It recently emerged that the statement originated not from peer-reviewed scientific analysis but from a 2005 report by an environmental advocacy group, which in turn cited two 1999 news reports, which themselves apparently misrepresented one non peer-reviewed study (in which the 2035 claim did not even appear.)
The IPCC last week confirmed the claim was unsound, should not have made it into the report, and withdrew it.
Speaking on the national security implications of climate change, Kerry has referred a number of time to the now-discredited 2035 claim.
Chairing a Foreign Relations Committee hearing on U.S.-China climate change cooperation last June, he said in an opening statement, “scientists are now warning that the Himalayan glaciers, which supply water to almost a billion people, could disappear completely by 2035.”
A month later, the claim made a re-appearance as Kerry opened another hearing, on climate change and global security: “Nowhere is the nexus between today’s threats and climate change more acute than in South Asia – the home of al-Qaeda and the center of our terrorist threat. Scientists are now warning that the Himalayan glaciers, which supply water to almost a billion people from China to Afghanistan, could disappear completely by 2035.”
And in a speech at George Washington University in September, Kerry repeated it: “Nowhere is the nexus between today’s threats and climate change stronger than in South Asia – the center of our counterterrorist operations and the home of al-Qaeda. Scientists are now warning that the Himalayan glaciers, which supply water to almost a billion people from China to Afghanistan – including three nuclear powers – could disappear completely by 2035.”
The 2035 has also found its way into other assessments of security and climate change.
For instance, a 2007 CNA Corporation report entitled “National security and the threat of climate change” includes a passage stating, “Forty percent of the world’s population derives at least half of its drinking water from the summer melt of mountain glaciers, but these glaciers are shrinking and some could disappear within decades. Several of Asia’s major rivers – the Indus, Ganges, Mekong, Yangtze, and Yellow – originate in the Himalayas …”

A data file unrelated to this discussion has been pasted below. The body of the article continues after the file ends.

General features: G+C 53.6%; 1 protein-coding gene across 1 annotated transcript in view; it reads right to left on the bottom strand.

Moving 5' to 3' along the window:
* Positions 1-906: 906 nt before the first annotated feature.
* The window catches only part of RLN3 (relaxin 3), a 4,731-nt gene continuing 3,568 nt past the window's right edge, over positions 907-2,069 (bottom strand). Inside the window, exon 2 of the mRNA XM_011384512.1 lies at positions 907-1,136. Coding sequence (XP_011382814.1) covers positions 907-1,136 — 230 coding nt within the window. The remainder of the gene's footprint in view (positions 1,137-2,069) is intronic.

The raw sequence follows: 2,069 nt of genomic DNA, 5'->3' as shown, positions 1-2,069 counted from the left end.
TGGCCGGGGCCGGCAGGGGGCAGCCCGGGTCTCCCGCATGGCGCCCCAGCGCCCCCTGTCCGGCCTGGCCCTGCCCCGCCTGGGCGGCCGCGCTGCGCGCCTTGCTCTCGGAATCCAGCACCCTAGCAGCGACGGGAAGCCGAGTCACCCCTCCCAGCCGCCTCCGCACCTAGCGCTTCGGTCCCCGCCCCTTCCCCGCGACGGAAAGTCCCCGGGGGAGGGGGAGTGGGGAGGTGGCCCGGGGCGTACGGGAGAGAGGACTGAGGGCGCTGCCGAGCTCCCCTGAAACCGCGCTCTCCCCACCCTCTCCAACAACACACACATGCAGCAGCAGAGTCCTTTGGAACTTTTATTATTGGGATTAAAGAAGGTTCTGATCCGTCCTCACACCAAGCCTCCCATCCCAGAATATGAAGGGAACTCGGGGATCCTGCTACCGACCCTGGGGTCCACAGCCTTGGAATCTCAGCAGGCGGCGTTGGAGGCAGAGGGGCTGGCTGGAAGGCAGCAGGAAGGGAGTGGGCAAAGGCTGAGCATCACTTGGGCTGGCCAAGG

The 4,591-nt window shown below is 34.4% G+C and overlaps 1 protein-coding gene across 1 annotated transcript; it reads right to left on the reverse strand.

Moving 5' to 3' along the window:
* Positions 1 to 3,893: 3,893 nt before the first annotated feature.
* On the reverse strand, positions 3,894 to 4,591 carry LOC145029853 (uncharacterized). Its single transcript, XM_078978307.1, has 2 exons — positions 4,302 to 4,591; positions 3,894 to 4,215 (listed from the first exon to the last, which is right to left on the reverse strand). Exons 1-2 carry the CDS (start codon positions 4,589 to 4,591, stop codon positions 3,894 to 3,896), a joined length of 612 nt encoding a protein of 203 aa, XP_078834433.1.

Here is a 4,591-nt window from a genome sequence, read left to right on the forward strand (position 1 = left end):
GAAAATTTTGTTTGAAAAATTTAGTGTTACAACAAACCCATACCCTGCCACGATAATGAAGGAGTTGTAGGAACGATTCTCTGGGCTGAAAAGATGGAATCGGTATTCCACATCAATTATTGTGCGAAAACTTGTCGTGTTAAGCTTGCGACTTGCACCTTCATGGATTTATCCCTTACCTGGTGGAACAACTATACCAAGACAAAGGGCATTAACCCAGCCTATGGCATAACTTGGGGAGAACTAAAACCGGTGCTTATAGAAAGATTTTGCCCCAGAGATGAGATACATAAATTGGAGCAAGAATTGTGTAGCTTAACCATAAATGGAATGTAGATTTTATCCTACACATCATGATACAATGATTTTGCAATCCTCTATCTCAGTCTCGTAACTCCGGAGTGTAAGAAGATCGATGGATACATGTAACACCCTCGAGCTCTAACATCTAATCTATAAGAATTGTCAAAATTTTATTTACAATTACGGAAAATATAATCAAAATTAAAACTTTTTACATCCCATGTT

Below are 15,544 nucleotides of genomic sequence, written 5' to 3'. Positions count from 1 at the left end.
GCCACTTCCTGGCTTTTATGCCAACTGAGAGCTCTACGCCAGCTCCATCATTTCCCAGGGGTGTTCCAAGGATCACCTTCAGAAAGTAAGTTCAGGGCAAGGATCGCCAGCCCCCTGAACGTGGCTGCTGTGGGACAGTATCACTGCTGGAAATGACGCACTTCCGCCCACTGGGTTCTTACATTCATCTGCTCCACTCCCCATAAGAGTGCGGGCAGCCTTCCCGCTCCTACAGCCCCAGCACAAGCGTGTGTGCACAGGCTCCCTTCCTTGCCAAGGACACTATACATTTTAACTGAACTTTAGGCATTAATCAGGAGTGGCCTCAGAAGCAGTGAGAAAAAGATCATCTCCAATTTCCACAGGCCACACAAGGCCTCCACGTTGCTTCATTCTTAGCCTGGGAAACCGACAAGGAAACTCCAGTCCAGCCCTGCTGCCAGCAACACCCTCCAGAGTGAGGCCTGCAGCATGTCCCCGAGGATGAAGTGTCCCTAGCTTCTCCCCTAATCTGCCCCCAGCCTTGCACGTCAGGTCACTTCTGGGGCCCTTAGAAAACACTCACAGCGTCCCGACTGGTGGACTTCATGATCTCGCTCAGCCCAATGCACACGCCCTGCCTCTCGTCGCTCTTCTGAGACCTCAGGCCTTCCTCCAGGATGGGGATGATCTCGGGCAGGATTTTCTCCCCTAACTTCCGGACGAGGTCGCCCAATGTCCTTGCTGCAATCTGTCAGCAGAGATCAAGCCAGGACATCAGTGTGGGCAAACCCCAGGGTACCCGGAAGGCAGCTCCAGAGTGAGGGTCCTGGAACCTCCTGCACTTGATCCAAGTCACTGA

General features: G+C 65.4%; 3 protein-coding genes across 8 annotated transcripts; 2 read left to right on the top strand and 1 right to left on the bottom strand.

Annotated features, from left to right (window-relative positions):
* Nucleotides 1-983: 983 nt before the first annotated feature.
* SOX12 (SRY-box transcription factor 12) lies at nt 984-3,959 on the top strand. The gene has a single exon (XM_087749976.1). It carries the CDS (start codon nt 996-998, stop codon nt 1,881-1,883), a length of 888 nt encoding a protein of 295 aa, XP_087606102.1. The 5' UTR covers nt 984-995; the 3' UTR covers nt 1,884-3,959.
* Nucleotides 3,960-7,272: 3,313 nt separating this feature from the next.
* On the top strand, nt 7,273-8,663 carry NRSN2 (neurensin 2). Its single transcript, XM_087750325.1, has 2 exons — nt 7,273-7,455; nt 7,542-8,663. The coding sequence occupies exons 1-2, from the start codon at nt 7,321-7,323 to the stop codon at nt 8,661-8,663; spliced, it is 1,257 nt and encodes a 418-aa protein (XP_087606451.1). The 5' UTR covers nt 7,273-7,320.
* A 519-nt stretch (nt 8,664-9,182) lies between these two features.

The footnote reference given by CNA Corp. is a 1999 Christian Science Monitor report which reproduced a quote given in one of the two news stories at the source of the erroneous claim in the IPCC report: “Glaciers in the Himalayas are receding faster than in any other part of the world … if the present rate continues, the likelihood of them disappearing by the year 2035 is very high.”
In a Foreign Policy article last June on climate change and security Stephan Faris, the author of Forecast: The Surprising – and Immediate – Consequences of Climate Change wrote, “if global warming continues at its current rate, the Intergovernmental Panel on Climate Change estimates, the glaciers could be mostly gone from the mountains by 2035.”
‘Glacier claim the poster child for security argument’
Testifying before a Senate Environment and Public Works Committee hearing last October, Heritage Foundation scholar James Jay Carafano argued that the real climate change-related security concern was the financial cost of climate change legislation before Congress.
“While the long-term impacts of climate change on national security can be debated, the short-term impact of legislation to curb emissions is more readily apparent,” he told the panel, citing a study by the foundation’s Center for Data Analysis on a similar House law which found it would make the U.S. about $9.4 trillion poorer by 2035.
“A sharp decline in economic productivity would like have a deleterious impact on U.S. security,” he said.
Writing on the Heritage blog this week, Carafano described the claim about melting glaciers in South Asia as “the poster child for the national security nightmare argument.”
Now that it had been found to be bogus, he said, “I hate to say, ‘I told you so,’ but I did.”